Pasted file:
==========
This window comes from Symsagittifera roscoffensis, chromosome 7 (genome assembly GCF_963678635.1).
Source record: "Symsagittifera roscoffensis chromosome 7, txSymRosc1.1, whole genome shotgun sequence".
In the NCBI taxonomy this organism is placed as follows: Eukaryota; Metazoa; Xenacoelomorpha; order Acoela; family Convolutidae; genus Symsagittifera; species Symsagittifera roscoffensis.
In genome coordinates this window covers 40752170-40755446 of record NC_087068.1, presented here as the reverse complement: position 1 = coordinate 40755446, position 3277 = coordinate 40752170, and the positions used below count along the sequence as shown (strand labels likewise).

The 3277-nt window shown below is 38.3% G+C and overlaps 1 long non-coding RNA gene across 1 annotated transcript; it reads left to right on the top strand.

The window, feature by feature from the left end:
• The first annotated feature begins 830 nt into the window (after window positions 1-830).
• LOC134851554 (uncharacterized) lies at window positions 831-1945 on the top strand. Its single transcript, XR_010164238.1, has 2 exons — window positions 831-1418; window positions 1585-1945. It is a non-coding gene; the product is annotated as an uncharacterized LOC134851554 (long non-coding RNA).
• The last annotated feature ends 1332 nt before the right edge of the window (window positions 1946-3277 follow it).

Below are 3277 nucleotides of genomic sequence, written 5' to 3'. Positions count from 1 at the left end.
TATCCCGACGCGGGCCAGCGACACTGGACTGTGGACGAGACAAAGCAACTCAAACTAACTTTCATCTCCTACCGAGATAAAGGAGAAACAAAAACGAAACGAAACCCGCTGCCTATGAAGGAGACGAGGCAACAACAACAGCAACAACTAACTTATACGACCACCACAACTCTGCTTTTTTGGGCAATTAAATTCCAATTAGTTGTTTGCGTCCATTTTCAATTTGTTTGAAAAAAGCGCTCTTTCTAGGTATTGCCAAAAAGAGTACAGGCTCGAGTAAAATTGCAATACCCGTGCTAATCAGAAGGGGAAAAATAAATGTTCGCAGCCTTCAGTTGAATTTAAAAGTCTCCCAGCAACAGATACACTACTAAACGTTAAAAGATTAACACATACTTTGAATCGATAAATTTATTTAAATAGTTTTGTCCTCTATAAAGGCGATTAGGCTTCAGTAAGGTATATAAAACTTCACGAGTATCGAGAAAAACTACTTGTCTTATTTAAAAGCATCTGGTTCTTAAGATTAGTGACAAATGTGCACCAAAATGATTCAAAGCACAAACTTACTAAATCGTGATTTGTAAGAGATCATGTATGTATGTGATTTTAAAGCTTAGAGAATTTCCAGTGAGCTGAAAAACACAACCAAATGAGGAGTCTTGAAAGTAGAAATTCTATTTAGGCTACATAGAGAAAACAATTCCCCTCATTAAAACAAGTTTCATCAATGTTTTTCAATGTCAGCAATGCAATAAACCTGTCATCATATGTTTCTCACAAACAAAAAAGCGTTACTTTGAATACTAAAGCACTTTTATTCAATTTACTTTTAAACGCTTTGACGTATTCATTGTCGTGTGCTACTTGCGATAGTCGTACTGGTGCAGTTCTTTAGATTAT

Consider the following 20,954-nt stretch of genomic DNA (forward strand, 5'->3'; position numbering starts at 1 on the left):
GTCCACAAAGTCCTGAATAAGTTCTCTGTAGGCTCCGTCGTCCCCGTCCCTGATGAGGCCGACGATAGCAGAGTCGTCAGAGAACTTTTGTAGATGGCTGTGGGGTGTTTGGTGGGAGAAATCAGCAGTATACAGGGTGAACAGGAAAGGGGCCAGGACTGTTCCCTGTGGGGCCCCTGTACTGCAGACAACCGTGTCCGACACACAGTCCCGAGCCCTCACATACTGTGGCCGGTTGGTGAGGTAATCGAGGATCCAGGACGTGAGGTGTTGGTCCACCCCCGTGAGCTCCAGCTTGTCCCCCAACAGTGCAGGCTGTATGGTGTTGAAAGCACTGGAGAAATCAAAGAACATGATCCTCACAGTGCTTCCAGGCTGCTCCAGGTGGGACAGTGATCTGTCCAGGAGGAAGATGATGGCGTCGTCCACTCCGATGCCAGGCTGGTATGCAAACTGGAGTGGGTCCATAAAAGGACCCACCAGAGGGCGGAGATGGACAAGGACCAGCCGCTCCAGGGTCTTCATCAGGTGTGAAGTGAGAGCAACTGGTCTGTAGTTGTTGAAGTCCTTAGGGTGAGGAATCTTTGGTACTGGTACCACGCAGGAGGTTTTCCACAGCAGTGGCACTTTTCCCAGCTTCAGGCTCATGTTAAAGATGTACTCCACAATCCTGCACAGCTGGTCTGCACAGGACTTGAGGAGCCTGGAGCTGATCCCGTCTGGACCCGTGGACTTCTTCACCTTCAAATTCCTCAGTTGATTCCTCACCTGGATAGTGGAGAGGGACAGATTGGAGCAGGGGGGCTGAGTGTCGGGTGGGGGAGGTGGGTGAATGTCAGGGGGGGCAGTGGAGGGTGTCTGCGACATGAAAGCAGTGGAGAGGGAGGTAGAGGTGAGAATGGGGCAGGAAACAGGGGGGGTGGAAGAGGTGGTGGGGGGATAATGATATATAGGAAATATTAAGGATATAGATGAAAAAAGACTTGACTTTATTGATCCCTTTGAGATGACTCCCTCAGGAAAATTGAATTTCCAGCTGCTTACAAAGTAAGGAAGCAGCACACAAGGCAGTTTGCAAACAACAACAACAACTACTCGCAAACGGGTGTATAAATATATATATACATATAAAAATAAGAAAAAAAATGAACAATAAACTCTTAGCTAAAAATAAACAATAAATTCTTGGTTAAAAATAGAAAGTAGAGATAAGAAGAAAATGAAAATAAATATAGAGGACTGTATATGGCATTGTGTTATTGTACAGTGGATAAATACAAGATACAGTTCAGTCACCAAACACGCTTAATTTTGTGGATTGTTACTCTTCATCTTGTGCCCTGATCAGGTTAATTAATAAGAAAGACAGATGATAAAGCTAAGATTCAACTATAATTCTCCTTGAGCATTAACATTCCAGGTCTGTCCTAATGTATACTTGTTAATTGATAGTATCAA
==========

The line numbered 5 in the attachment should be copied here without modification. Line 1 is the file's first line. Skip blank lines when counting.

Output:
The 3277-nt window shown below is 38.3% G+C and overlaps 1 long non-coding RNA gene across 1 annotated transcript; it reads left to right on the top strand.